Josephus, who wrote in ”Against Apion“ 1.8 (http://www.ccel.org/j/josephus/works/apion-1.htm#EndNote_Apion_1.8a) between 94-100AD, said there were “twenty-two books, which contain the records of all the past times; which are justly believed to be divine; and of them five belong to Moses… the prophets, who were after Moses, wrote down what was done in their times in thirteen books. The remaining four books contain hymns to God, and precepts for the conduct of human life.”  (http://www.earlyjewishwritings.com/text/josephus/apion1.html#EndNote_Apion_1.8b). Since Christians divided certain books into 2 books, this lines up with what we have as the Old Testament today.

There were various lists of what different church fathers thought belonged to the Old Testament and they did not agree. In Ecclesiastical History, vi. 25, Eusebius quoted Origen as stating which books were canonical and these mostly lined up with Hebrew text (http://www.bible-researcher.com/origen.html). The only books of the Old Testament that he did not write a commentary on were Samuel, Kings, Chronicles, and Ezra-Nehemiah, along with Esther and Daniel (http://www.salvationhistory.com/library/scripture/churchandbible/fathers/lienhardorigen.cfm).  He even said that the book of Matthew was written in Hebrew.  Eusebius also stated that Melito of Sardis went to Palestine to determine the books of the Old Testament and said that Melito included all the protocanonical books,with the possible exception of Esther (http://en.wikipedia.org/wiki/Development_of_the_Old_Testament_canon).  Clement of Alexandria cited a number of apocrypha books, as well as pseudepigraphal books. Cyril of Jerusalem mid-fourth century, gave the books of the Hebrew  Bible (http://www.christiantruth.com/Apocryphapart2.html). “During the Church age, certain books were designated canonical while others were called ecclesiastical, but all were grouped together without distinction. The ecclesiastical books were useful for reading and edification but were not authoritative for the establishing of doctrine. This position was held by both Athanasius and Cyril of Jerusalem, who used the Septuagint, but were careful to exclude the Apocryphal books from the status of canonical Scripture” (http://www.christiantruth.com/articles/Apocryphapart1.html)

”Martin Luther is actually the person who threw out the seven deutero-canonical books.“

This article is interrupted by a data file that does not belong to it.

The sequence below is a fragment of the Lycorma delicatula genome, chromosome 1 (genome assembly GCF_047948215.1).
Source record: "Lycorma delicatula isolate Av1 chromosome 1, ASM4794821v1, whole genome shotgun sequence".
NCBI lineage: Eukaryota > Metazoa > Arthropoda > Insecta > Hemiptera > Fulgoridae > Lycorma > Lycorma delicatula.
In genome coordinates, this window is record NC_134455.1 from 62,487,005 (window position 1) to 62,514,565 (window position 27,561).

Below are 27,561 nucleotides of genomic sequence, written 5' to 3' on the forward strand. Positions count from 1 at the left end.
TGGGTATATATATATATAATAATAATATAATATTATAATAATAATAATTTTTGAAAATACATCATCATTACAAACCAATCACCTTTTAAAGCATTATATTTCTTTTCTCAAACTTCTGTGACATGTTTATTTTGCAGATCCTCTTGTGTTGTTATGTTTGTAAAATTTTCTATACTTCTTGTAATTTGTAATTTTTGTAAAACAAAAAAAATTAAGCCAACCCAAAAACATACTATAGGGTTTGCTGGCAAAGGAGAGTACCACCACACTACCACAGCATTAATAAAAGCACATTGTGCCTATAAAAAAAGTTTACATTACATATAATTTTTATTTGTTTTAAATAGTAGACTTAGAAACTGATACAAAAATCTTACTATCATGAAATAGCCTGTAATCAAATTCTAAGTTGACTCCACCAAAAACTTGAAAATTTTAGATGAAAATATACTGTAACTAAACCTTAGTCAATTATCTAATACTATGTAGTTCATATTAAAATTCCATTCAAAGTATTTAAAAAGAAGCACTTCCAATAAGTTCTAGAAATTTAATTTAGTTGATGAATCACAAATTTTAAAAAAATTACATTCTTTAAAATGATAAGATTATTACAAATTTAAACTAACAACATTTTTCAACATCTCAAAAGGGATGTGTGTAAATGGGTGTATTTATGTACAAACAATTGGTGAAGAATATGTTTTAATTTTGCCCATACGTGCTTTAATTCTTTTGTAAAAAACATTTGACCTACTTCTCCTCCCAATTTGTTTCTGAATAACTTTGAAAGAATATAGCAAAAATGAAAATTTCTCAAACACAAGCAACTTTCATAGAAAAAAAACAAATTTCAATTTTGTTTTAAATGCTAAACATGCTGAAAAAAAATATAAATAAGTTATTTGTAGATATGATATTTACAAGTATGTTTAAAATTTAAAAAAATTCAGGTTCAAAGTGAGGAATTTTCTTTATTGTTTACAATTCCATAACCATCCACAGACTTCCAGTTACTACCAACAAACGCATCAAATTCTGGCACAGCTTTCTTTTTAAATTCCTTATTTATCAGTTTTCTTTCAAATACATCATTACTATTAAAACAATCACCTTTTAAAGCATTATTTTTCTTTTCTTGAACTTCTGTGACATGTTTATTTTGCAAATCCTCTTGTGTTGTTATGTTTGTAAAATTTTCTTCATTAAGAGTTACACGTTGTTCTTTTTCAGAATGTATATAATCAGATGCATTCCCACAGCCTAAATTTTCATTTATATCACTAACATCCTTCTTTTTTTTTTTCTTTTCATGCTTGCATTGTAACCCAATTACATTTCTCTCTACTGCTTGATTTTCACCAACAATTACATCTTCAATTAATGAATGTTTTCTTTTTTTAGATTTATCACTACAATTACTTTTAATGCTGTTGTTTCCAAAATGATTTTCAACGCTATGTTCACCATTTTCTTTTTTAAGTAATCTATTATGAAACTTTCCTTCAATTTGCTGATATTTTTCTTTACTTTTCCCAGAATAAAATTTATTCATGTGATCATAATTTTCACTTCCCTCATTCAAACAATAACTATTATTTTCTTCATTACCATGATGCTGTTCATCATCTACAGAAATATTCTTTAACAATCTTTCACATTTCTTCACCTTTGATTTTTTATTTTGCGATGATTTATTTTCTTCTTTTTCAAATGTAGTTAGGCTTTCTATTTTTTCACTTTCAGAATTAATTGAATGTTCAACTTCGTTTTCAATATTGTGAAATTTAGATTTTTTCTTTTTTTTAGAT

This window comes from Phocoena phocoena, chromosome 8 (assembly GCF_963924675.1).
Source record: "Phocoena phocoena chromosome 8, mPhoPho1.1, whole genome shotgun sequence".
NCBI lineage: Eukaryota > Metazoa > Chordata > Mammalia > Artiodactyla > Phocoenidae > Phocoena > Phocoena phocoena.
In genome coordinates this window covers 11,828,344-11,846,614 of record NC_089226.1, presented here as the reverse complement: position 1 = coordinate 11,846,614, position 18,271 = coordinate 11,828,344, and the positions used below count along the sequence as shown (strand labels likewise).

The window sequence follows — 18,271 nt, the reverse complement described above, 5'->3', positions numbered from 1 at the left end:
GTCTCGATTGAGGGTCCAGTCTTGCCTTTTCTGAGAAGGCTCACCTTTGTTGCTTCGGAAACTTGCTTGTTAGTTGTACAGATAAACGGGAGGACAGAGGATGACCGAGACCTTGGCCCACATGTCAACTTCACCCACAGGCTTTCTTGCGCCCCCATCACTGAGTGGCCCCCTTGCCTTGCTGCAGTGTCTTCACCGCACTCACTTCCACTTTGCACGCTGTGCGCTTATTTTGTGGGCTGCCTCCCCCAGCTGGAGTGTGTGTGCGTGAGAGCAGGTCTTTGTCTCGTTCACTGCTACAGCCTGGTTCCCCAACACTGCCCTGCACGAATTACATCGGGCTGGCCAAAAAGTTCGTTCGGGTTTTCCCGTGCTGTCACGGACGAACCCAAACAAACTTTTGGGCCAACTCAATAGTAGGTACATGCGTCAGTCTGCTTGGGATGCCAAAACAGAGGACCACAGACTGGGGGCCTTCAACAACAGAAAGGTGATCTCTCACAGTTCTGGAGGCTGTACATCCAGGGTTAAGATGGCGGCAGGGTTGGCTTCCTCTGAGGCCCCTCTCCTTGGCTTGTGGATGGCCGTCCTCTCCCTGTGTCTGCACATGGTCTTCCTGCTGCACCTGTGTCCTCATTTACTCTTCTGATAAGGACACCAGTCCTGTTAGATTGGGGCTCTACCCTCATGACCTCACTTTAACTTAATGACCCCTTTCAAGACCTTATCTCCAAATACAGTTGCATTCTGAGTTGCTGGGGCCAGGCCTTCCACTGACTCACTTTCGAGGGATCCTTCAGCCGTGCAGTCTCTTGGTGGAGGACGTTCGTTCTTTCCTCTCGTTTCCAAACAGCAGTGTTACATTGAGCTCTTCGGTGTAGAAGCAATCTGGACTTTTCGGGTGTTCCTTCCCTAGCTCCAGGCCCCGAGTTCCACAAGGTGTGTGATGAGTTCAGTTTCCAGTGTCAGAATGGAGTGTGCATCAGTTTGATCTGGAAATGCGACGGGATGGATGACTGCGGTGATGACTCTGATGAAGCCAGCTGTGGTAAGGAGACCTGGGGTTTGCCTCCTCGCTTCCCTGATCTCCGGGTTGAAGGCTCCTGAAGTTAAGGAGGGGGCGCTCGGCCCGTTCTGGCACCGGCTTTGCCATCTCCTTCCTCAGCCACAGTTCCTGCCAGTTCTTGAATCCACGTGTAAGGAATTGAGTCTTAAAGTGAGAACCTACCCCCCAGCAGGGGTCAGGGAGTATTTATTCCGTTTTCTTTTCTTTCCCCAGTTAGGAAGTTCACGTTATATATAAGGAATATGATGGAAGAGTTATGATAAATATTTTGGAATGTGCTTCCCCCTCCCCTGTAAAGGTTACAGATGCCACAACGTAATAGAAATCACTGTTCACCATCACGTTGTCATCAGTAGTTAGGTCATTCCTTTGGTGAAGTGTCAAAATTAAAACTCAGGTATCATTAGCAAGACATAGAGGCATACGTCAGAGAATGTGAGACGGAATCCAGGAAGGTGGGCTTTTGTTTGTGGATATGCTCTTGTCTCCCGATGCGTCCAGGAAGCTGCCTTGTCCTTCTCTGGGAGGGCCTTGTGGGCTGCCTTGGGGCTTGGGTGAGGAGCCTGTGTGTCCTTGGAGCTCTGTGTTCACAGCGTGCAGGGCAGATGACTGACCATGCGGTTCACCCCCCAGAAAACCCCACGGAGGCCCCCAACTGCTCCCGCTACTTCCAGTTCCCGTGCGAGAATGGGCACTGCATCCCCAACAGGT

As you have seen, the early church fathers also did not agree on the apocrypha.

“He also threw out James, Revelation, 1John, 2John, etc until Calvin and others calmed him down.”

I am not Lutheran, so I had to do a little research concerning Luther. Luther did not originally think much of the books of Esther, Hebrews, James, Jude, and Revelation, but did not as you claim throw them out. They are included in his translation, although moved to the back of the New Testament. He questioned them for various reasons, but also praised them (you have to read his notes to see this). It seems much of his questioning had to do with equating ‘canon’ with apostolic origin and church history. And he was not alone in questioning these particular books, as the early church did not accept them without reservation as canonical. In fact, his translation even included the apocryphal books, but with a note that these were not canon, but useful and good to read (http://en.wikipedia.org/wiki/Luther_Bible). Eusebius listed both James and Jude in his list of disputed books (http://www.bible-researcher.com/antilegomena.html). “Even a few Catholic scholars of the Renaissance type, notably Erasmus and Cajetan, had thrown some doubts on the canonicity of the above-mentioned Antilegomena” (http://www.newadvent.org/cathen/03274a.htm). In fact, it appears that Luther changed his original opinion of the four books in question in the New Testament (http://www.ntrmin.org/Luther%20and%20the%20canon%202.htm#a5).


The council of Trent simply affirmed what the Old Testament books are and what all of Christendom had used since the time of Christ.”